Mr. Wylie traveled to London several weeks ago and conducted an auction of his own. In the end, people with knowledge of the deal say, he obtained somewhere between $731,000 and $795,000 from HarperCollins, a sum, interestingly enough, not substantially different from what Ms. Kavanagh had negotiated earlier. The deal includes a volume of short stories, but editors here said that it might well be the most ever paid for a literary novel in Britain. "He's a brilliant writer and I'm pleased that he's been paid a brilliant advance," Mr. Straus said, "but I think it's too high."
At the same time, high advances often make mischief with other authors, who grumble bitterly that they deserve more money, too. "The talk creates a lot of bad feeling," said Ed Victor, a literary agent. "You get people asking what happens to all that money. And you can see a queue starting to form outside of Eddie Bell's door," he added, referring to the publisher of HarperCollins U.K., whose authors will undoubtedly expect raises, too.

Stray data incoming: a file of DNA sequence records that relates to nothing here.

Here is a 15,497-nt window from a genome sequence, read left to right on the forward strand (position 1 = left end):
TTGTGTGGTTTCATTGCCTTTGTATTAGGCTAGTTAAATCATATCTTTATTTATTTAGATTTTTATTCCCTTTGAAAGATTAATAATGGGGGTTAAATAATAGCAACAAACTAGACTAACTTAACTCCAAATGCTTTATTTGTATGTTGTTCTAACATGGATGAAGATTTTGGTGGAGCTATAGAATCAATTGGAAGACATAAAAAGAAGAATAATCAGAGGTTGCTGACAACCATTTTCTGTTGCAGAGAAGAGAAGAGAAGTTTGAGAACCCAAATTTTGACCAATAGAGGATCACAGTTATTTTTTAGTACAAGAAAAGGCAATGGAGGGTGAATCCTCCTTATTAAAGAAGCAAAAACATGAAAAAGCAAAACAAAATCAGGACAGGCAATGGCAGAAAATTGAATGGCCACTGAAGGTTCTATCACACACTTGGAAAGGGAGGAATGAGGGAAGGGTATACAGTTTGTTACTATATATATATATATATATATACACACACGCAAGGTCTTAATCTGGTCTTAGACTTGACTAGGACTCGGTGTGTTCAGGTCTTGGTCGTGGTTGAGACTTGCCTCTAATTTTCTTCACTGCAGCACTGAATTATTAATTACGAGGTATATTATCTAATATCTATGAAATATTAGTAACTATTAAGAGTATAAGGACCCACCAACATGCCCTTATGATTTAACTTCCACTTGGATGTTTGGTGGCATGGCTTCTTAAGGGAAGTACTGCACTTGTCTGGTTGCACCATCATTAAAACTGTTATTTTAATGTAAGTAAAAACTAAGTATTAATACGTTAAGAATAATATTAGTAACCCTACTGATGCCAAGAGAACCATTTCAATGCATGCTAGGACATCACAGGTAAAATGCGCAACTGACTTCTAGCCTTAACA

In the United States, Random House agreed some time ago to pay $400,000 for hard-cover and paperback rights to Mr. Amis's previous novel, "Time's Arrow," and a subsequent one, which turned out to be "The Information." The British reaction to the Amis affair mystified many Americans, who are well used to star authors, big egos and big money.
"It's a great sale with great money, but it's not $5 million or $10 million," said Peter Guzzardi, the editorial director of Harmony Books, the Random House imprint that publishes Mr. Amis. Mr. Guzzardi said that "The Information" was Mr. Amis's best work yet. "My feeling is that once people start to read the book they'll forget all this, because it really delivers," he said. The book is to be published in March in Britain and in late May in the United States.
Mr. Amis has recently returned to Britain from the United States and declined, through Mr. Wylie, to be interviewed. Mr. Wylie had no comment, either. Ms. Kavanagh, Mr. Amis's former agent and friend, would say only that "the ironies inherent in this outcome will not be lost on any of the participants."